Industry & Advocacy News
This week, many authors discovered that their books were used without permission to train AI systems. Here’s what you need to know if your books are in the Books3 dataset, as well as actions you can take now to speak out in defense of your rights.
September 27, 2023
If you’re an author, you may have recently discovered in The Atlantic that your published book was included in a dataset of books used to train artificial intelligence systems without your permission. (Search the dataset here.) We thank journalist and tech consultant Alex Reisner for breaking the story, which is incredibly important and has informed thousands of concerned authors around the world.
This can be an unsettling revelation, raising concerns about copyright, compensation, and the future implications of AI. Here’s what you need to know if your work has been used to “train” AI without permission:
The Books3 dataset contains 183,000 books, downloaded from pirate sources. We know that companies like Meta (creators of LLaMA), EleutherAI, and Bloomberg have used it to train their language models. OpenAI has not disclosed training information about GPT 3.5 or GPT 4—the models underlying ChatGPT—so we don’t know whether it also used Books3. Regardless of whether GPT was trained on Books3, the class action lawsuits against OpenAI should uncover more information on the datasets used by OpenAI, which we believe also include books obtained from pirate sources.
In addition to the recent lawsuit in which the Authors Guild is a named plaintiff, there are other author class action suits pending against OpenAI, Meta, and Google. You don’t need to be a named plaintiff in any of these lawsuits to participate because the respective named plaintiffs represent their entire class. Even if you don’t fall within one or more classes, an outcome in favor of authors should benefit you by clarifying that books need to be licensed when used to “train” generative AI.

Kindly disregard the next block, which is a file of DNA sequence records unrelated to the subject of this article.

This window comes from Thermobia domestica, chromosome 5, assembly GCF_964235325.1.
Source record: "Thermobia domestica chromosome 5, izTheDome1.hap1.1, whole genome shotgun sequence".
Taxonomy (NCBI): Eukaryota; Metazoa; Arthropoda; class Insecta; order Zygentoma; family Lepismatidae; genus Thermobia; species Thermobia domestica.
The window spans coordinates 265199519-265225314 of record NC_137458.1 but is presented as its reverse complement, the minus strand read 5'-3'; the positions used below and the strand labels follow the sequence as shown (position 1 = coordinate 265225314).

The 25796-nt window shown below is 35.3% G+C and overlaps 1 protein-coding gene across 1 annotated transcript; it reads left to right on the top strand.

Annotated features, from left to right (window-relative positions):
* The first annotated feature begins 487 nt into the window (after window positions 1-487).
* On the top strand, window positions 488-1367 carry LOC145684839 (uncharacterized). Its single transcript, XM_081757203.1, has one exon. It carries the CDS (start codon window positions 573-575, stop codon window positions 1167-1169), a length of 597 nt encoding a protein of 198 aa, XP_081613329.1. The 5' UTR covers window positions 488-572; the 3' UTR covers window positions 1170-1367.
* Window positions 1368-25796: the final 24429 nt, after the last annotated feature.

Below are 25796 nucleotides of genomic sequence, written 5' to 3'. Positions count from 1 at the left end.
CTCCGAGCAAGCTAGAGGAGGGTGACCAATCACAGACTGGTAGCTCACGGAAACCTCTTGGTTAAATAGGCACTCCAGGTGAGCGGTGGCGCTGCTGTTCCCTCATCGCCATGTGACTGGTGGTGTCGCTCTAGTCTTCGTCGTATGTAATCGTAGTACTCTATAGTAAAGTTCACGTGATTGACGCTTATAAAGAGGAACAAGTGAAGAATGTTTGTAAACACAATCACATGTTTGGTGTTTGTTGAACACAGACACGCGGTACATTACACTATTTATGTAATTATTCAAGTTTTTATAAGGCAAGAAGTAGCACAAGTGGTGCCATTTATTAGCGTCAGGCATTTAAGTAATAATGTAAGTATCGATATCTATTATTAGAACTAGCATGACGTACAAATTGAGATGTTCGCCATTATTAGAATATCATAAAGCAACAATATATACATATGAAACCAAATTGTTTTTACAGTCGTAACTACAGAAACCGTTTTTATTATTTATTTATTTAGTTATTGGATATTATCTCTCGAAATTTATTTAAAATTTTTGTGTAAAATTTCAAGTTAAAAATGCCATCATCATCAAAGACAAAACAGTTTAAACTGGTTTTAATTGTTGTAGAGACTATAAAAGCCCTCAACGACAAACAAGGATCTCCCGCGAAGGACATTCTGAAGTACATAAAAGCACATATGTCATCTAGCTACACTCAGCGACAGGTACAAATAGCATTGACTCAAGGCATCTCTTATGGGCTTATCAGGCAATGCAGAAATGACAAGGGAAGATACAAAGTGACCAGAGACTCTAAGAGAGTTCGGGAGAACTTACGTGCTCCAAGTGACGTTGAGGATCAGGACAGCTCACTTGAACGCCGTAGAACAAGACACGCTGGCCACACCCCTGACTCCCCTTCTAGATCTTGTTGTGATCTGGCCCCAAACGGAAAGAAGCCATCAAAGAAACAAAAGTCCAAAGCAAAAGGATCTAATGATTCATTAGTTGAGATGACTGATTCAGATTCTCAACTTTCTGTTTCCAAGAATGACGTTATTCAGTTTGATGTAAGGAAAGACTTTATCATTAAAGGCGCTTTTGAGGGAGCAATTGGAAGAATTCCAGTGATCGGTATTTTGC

Our lawyers at Lieff Cabraser and Cowan, DeBaets, Abrahams & Sheppard are not adding additional named plaintiffs to serve as class representatives to the lawsuit at this time. But since this is a class action case—assuming the class will be certified by the court—you are covered if you meet the class definition laid out in the complaint (PDF). For specific questions about the lawsuit, contact the lawyers here.
If you are not covered by the class in the ongoing suits, know that the Authors Guild is still pursuing protections and compensation for all writers, from poets to memoirists to biographers to translators. This lawsuit is only the first step.
Litigation can take a long time, but there are other important actions you take to speak out in defense of your rights now:
Having your book used by AI can be discouraging, but don’t feel powerless. Take action to protect your rights, join forces with other authors, and push the industry toward a fairer system of transparency and compensation. With collective action, we can shape an AI future that respects authorship and protects the profession at large.
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